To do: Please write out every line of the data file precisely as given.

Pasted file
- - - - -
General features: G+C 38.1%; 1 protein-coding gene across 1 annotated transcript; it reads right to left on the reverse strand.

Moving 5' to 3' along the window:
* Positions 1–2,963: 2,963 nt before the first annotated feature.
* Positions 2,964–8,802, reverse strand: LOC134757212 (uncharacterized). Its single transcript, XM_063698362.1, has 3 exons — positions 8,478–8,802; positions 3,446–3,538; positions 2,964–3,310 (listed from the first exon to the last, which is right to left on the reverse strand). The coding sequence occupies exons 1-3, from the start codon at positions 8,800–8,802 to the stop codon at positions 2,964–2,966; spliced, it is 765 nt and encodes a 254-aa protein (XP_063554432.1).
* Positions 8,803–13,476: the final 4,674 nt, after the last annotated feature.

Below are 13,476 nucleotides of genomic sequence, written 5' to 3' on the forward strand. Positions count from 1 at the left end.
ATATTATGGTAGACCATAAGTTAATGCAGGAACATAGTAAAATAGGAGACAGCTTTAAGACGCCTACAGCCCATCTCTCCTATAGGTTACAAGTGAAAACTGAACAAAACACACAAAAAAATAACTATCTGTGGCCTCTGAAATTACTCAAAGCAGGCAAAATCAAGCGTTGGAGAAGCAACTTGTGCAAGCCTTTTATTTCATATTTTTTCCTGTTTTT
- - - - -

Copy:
General features: G+C 38.1%; 1 protein-coding gene across 1 annotated transcript; it reads right to left on the reverse strand.

Moving 5' to 3' along the window:
* Positions 1–2,963: 2,963 nt before the first annotated feature.
* Positions 2,964–8,802, reverse strand: LOC134757212 (uncharacterized). Its single transcript, XM_063698362.1, has 3 exons — positions 8,478–8,802; positions 3,446–3,538; positions 2,964–3,310 (listed from the first exon to the last, which is right to left on the reverse strand). The coding sequence occupies exons 1-3, from the start codon at positions 8,800–8,802 to the stop codon at positions 2,964–2,966; spliced, it is 765 nt and encodes a 254-aa protein (XP_063554432.1).
* Positions 8,803–13,476: the final 4,674 nt, after the last annotated feature.

Below are 13,476 nucleotides of genomic sequence, written 5' to 3' on the forward strand. Positions count from 1 at the left end.
ATATTATGGTAGACCATAAGTTAATGCAGGAACATAGTAAAATAGGAGACAGCTTTAAGACGCCTACAGCCCATCTCTCCTATAGGTTACAAGTGAAAACTGAACAAAACACACAAAAAAATAACTATCTGTGGCCTCTGAAATTACTCAAAGCAGGCAAAATCAAGCGTTGGAGAAGCAACTTGTGCAAGCCTTTTATTTCATATTTTTTCCTGTTTTT